Now, I have always been more of a runner than a yogi if I’m being honest. I love being outside and I love the ‘high’ afterwards – in fact it’s been a big part of my life for a long time.
But I do love the peacefulness and serenity yoga brings me. I certainly notice when I haven’t been doing it, and I use the breathing exercises in my somewhat stressful job in a children’s hospital. One of the things I love most about yoga is that I feel just as welcome with my poor balance and tight hamstrings (two years in and I still can’t completely straighten my legs in downward dog!) as the guy at the front who always manages to stand on his head. However, what I hadn’t realised is what a huge impact a good regular practice of yoga can have on my health, especially when unwell.
Life With Asthma
I wasn’t diagnosed with asthma until I was 19 and living in university halls. All my childhood I had this loud, hacking cough that can best be described as being like a large angry dog barking – or so I’m told! It turned out the whole time, I had asthma of the ‘persistent cough’ variety. Incidentally – handy health tip for you kids – if you often have really persistent non-productive cough (no gross phlegm), get breathless easily and sigh a lot, that’s probably asthma. For the next few years, as it had done in my childhood, asthma could leave me stuck inside hacking away for weeks at a time, and I never felt I could control it. My newly prescribed inhalers and addiction to running certainly helped, though, and the dreaded asthma cough became much less frequent.
This year, particularly run down from a busy time at work and Christmas shopping, I picked up the dreaded asthma cough for the first time in a few years. I had hot baths, I rested, I took two puffs of my inhaler on the hour every hour, accepted the fact that for the next few days it would be all napping with intermittent coughs and no sleeping. Anyone with asthma should be able to empathise with this!
Finding Time For Yoga
However, I was also in the midst of the ‘December challenge’, where you have to find time to exercise every day in December, for at least half an hour. On this particular day it was four degrees outside and the icy wind outside was of the type I am sure only Scotland can produce. If I left my house I knew I would be coughing for hours. So yoga it was. As I stood at the front of my mat and tried to ground down, I almost chuckled to myself; this was a ridiculous idea and I’d cough through every pose. But then I thought, it might help and at least this way I wouldn’t lose the December challenge bet!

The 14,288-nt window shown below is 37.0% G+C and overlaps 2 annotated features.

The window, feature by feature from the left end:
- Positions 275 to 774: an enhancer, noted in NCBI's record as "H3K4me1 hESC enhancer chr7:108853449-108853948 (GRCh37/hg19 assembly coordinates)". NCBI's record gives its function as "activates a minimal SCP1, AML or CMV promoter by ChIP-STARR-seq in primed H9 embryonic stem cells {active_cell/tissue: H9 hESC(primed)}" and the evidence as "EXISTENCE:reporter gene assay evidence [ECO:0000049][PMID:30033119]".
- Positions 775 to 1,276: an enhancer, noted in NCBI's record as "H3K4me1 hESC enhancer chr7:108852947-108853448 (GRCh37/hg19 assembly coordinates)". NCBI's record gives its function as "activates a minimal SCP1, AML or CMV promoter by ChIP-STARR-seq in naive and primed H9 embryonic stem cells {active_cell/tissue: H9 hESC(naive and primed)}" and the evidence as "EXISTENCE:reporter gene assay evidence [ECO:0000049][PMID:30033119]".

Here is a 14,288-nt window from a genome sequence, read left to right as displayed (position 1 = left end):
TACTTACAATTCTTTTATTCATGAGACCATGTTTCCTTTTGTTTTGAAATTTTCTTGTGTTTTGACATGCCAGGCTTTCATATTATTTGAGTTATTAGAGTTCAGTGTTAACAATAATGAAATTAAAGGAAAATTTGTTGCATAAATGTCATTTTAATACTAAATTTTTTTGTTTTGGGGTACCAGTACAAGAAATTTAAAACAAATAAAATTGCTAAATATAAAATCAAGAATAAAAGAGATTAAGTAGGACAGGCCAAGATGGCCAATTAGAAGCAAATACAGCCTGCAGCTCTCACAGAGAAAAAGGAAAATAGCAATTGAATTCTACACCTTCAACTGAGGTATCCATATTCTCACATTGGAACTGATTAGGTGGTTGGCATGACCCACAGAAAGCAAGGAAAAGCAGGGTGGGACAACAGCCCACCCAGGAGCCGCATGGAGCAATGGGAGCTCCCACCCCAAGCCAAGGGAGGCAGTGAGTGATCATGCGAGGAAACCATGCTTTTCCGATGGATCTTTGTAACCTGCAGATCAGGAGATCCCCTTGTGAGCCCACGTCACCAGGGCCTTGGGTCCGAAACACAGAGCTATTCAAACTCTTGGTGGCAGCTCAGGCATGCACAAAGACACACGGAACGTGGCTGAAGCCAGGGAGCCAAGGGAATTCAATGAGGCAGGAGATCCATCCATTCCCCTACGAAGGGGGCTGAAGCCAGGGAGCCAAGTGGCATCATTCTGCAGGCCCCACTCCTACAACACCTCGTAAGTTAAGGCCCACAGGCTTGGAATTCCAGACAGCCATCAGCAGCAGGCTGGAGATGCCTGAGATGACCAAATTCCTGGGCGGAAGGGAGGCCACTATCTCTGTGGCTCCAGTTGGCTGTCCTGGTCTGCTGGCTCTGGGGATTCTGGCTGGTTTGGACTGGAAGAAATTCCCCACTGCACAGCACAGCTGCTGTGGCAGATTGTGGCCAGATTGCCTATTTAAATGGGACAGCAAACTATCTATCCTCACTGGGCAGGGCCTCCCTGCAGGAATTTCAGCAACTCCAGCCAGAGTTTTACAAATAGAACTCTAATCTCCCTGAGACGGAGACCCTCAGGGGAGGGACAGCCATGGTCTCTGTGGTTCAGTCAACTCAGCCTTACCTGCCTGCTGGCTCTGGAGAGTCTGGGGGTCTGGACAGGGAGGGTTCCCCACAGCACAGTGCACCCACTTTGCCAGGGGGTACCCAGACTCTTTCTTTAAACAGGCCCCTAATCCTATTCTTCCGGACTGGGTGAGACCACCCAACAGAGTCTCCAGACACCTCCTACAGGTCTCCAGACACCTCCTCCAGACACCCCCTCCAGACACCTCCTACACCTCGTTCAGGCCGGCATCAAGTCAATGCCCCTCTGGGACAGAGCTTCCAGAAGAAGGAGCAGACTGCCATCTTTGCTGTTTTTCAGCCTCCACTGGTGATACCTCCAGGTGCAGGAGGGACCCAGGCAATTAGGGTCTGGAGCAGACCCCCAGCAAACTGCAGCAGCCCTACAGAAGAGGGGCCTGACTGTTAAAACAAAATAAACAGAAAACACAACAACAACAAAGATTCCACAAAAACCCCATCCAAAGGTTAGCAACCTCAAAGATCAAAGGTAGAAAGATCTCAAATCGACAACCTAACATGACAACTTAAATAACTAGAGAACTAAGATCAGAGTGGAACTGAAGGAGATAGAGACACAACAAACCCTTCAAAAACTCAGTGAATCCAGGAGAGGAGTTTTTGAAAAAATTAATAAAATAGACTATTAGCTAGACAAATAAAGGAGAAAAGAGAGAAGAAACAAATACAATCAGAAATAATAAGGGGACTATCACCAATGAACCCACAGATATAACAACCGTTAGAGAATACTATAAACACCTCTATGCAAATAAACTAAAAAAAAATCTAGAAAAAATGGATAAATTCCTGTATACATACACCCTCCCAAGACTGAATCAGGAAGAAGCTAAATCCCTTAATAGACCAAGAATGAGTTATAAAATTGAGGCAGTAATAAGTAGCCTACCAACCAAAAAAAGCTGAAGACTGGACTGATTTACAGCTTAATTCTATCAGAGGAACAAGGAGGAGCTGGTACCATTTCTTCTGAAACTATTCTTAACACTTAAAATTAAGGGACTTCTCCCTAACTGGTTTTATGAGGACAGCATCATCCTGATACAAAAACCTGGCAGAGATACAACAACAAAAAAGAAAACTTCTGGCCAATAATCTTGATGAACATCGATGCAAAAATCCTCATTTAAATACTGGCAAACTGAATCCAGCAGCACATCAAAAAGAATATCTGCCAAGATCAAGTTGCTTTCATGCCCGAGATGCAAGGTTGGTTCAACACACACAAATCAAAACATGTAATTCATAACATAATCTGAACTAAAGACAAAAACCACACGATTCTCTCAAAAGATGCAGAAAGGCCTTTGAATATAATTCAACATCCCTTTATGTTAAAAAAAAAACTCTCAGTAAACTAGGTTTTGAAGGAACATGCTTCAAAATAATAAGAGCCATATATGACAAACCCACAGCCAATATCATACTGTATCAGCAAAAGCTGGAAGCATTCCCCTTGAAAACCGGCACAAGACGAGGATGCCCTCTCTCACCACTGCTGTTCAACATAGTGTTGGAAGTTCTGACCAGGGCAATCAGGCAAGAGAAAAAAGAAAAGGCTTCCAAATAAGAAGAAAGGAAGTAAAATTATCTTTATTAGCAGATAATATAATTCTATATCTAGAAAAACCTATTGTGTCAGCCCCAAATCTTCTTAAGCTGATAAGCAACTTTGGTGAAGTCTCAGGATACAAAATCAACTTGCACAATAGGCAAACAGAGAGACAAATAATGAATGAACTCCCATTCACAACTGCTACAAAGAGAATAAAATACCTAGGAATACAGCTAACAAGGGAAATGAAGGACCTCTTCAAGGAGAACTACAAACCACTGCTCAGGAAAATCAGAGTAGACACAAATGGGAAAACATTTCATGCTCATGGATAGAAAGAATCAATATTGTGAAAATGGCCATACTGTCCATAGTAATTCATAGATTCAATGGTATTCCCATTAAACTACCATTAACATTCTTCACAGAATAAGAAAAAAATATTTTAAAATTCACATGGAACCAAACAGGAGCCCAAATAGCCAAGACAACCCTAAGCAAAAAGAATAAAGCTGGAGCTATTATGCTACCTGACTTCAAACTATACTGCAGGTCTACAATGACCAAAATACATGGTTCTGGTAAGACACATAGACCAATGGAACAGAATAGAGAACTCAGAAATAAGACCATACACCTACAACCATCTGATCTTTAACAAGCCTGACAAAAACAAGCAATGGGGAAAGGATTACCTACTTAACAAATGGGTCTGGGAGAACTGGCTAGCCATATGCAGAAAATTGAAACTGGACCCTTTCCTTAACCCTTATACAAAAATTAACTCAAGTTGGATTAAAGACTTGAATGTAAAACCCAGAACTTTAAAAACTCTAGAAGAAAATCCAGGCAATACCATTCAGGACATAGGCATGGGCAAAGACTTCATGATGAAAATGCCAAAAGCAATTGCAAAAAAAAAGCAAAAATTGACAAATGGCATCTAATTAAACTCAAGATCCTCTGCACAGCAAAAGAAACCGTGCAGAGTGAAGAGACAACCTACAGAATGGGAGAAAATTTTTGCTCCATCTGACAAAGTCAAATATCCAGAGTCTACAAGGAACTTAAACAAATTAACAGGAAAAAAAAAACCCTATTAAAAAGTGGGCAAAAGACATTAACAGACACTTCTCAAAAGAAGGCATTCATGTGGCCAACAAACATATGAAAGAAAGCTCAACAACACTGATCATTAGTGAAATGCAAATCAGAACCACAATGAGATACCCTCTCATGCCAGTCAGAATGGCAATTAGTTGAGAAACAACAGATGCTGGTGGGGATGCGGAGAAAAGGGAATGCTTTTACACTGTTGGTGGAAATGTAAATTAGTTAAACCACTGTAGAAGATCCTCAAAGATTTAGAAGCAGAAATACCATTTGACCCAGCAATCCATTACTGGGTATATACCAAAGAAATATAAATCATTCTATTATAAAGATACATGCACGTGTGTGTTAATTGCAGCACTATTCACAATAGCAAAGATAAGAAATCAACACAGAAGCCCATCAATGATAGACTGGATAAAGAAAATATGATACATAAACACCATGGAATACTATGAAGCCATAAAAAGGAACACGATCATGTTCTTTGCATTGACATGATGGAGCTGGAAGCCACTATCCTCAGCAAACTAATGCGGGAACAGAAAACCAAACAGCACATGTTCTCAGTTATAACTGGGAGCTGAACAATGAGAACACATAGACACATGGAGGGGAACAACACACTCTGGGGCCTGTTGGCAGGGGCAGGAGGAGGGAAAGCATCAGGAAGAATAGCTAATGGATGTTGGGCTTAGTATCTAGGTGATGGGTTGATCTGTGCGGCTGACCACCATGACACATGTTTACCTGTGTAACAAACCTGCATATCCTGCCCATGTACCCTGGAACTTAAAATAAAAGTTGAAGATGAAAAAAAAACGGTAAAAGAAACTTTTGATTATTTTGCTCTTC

But as I started to flow through my second and third sun salutations I realised, for the first time that day, I wasn’t coughing! By getting into that slow controlled yoga breathing, I was getting enough air in to my lungs that my body didn’t need to make me cough to clear my airways. Concentrating so hard on the flow and the movements, I was astonished to have coughed once in half an hour of yoga, and that was when I lost concentration for a moment. Having struggled with asthma symptoms in winter for my whole life, I can’t even begin to tell you how much of an epiphany this was!
Health Benefits Of Yoga
It got me thinking about the health benefits of yoga. People often think about the flexibility, but I can tell you as an incredibly inflexible person there are many, many other benefits to doing yoga!
The deep breathing and the concentration to hold poses have great benefits for mental health. There is a growing body of scientific research that talks about the benefits of yoga on our neurotransmitters, and how this can ease the symptoms of depression. Moreover, the combination of the meditative state associated with yoga, controlling breathing and slowing heart rate has a great effect on the effects of stress. And if you can think of any physical illness, someone has done a study on how yoga can ease the symptoms, and for me it’s no surprise (for more details see the link below).
As someone who loves the endorphin high of cardio as well, I can say there are very distinct and unique benefits to both types of exercise and both have made me a happier and calmer person. Running is great for relieving stress and leaving me with a high, full of energy and for want of a better expression ‘buzzing’. Yoga, however, leaves me with a serene, ‘floaty’ feeling, energised but also calm. Savasana (the corpse pose at the end of yoga, where you lie still on the mat) is probably the calmest few minutes of my week, and I feel that I benefit immensely from both types of energies.
The experience left me with a sense of being mindful about my body and what it is telling me it needs.